Kamalesh K. Sankhala, MD, MBBS
Background: Amuvatinib is an oral multi-targeted TKI which inhibits the mutant forms of c-kit, and PDGFR±. It also disrupts DNA repair probably through suppression of Homologous Recombination protein Rad51.
Methods: Adults with cancer diagnosis appropriate for one of the 5 SOC regimens to be studied received amuvatinib (dry-powder capsules) in combination with SOC. The 5 SOC regimens were: paclitaxel/carboplatin (PC), carboplatin/etoposide (CE), topotecan (T), docetaxel (D), and erlotinib (E). Amuvatinib doses were escalated until the MTD of the drug in combination with SOC agents was reached. The primary objectives of the study were to determine the MTD, DLTs, and quantify the effects of amuvatinib on the PK of SOC agents. Other objectives included pharmacodynamic parameters and tumor response.
Results: 100 patients, mean age of 58 (range, 25 84) years were enrolled. M/F:35/65. ECOG PS 0/1/2:15/78/7, respectively. 90% of patients had prior cancer treatment. Patients were treated with amuvatinib plus: PC (23 patients); CE (22); T (20); D (15), and E (20). Amuvatinib doses were escalated from 100 mg PO QD to 400 mg PO BID on a continuous basis. Amuvatinib did not alter the PK of SOC agents, except D. The MTD was not reached and amuvatinib-related DLTs were not identified in this study. Most common ("e 15% of patients) adverse events (AEs) related to treatment were expected AEs of SOC: neutropenia, fatigue, alopecia, diarrhea, thrombocytopenia, and anemia. Overall, 12 PRs and 44 SDs by RECIST criteria were observed for an overall disease control rate of 56% (95% CI, 46 66). The PC and CE combination arms with amuvatinib showed the most activity with 6 and 5 PRs, respectively. Small Cell Lung Cancer (SCLC) and Neuroendocrine (NE) tumors were the most sensitive with 5 of 11 SCLC or NE patients achieving PR. Rad51 modulation and increased DNA damage (53BP1 foci) was observed in skin punch biopsies.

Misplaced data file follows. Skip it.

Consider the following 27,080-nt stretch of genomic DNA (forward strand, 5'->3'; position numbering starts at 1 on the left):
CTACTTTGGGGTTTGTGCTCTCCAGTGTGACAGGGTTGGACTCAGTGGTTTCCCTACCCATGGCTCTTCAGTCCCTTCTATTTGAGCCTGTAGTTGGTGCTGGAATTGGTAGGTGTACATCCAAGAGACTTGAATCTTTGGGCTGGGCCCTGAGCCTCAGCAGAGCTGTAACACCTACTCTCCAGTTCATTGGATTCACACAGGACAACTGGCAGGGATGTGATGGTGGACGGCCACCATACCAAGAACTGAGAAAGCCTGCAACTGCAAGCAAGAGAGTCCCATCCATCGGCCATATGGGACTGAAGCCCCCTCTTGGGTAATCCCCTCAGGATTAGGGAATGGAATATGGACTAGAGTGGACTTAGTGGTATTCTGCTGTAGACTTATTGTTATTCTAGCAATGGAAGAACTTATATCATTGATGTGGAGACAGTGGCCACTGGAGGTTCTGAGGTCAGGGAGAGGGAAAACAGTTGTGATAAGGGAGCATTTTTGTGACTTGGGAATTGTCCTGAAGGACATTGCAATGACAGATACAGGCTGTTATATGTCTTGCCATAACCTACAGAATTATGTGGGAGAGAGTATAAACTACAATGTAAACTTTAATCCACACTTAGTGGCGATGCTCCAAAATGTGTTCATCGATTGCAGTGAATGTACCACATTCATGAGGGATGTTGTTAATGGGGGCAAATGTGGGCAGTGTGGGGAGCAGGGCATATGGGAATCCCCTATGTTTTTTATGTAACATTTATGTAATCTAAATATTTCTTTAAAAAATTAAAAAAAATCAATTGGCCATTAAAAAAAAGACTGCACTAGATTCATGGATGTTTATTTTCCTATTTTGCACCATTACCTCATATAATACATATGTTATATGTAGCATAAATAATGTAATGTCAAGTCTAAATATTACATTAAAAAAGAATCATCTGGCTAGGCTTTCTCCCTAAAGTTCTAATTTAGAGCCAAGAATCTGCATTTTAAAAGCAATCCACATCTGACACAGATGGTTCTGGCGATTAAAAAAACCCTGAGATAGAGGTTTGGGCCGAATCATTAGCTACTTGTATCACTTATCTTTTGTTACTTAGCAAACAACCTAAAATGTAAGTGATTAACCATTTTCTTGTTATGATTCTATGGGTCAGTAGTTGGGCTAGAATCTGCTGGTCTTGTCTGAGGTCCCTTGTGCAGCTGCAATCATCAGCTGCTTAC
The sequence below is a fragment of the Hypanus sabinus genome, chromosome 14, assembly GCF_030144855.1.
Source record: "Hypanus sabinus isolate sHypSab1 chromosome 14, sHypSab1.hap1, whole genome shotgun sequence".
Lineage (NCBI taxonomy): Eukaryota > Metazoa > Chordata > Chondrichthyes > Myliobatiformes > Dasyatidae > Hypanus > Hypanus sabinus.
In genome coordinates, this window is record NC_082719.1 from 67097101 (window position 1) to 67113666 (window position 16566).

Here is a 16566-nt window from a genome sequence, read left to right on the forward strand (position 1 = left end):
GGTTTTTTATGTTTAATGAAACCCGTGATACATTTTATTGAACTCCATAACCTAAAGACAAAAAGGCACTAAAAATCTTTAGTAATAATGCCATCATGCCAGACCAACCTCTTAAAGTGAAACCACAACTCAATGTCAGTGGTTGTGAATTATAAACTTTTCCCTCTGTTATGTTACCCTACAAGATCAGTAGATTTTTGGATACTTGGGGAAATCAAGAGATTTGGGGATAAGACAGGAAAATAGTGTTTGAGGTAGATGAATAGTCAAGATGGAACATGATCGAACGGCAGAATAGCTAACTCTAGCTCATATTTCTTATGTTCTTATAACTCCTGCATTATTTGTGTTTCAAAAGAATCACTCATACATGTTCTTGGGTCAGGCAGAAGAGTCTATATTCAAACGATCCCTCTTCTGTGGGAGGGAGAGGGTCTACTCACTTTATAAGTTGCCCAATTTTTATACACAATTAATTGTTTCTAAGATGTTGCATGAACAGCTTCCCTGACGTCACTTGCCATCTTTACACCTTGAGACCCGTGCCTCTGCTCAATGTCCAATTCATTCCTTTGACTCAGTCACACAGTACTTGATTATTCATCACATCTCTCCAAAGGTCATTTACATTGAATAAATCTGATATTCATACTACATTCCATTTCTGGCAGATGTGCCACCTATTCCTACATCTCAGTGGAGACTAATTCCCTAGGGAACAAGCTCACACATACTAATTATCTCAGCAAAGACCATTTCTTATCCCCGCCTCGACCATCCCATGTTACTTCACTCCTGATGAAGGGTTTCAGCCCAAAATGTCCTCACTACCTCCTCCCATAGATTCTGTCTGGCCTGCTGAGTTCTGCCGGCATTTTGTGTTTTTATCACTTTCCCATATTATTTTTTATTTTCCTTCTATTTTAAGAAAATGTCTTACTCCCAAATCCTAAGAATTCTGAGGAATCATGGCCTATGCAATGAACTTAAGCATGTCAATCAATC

Conclusions: Amuvatinib is well tolerated in combination with 5 SOC regimens. Several PRs were observed. The results support further investigation of amuvatinib in combination with CE or PC in SCLC and NE tumors.